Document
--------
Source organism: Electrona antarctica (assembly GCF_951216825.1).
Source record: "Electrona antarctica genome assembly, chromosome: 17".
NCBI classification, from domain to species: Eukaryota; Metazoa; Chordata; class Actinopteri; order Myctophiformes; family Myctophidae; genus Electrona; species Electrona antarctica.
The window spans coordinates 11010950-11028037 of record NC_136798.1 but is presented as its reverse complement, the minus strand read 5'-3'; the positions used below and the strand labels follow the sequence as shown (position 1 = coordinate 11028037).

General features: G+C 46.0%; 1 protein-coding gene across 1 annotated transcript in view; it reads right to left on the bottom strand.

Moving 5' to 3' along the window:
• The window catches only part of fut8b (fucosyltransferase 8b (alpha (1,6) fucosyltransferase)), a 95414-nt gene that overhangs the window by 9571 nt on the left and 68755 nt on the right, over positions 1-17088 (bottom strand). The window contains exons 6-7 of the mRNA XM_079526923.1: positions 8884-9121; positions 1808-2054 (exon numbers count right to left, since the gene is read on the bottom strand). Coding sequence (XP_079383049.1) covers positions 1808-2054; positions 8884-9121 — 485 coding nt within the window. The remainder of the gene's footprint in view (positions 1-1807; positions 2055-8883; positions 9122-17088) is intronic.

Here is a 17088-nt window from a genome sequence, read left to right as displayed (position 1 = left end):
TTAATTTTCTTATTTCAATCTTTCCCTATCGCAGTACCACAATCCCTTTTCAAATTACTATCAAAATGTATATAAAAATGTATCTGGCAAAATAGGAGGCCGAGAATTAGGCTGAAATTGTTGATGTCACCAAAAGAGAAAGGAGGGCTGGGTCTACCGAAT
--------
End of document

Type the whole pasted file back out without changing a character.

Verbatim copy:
Source organism: Electrona antarctica (assembly GCF_951216825.1).
Source record: "Electrona antarctica genome assembly, chromosome: 17".
NCBI classification, from domain to species: Eukaryota; Metazoa; Chordata; class Actinopteri; order Myctophiformes; family Myctophidae; genus Electrona; species Electrona antarctica.
The window spans coordinates 11010950-11028037 of record NC_136798.1 but is presented as its reverse complement, the minus strand read 5'-3'; the positions used below and the strand labels follow the sequence as shown (position 1 = coordinate 11028037).

General features: G+C 46.0%; 1 protein-coding gene across 1 annotated transcript in view; it reads right to left on the bottom strand.

Moving 5' to 3' along the window:
• The window catches only part of fut8b (fucosyltransferase 8b (alpha (1,6) fucosyltransferase)), a 95414-nt gene that overhangs the window by 9571 nt on the left and 68755 nt on the right, over positions 1-17088 (bottom strand). The window contains exons 6-7 of the mRNA XM_079526923.1: positions 8884-9121; positions 1808-2054 (exon numbers count right to left, since the gene is read on the bottom strand). Coding sequence (XP_079383049.1) covers positions 1808-2054; positions 8884-9121 — 485 coding nt within the window. The remainder of the gene's footprint in view (positions 1-1807; positions 2055-8883; positions 9122-17088) is intronic.

Here is a 17088-nt window from a genome sequence, read left to right as displayed (position 1 = left end):
TTAATTTTCTTATTTCAATCTTTCCCTATCGCAGTACCACAATCCCTTTTCAAATTACTATCAAAATGTATATAAAAATGTATCTGGCAAAATAGGAGGCCGAGAATTAGGCTGAAATTGTTGATGTCACCAAAAGAGAAAGGAGGGCTGGGTCTACCGAAT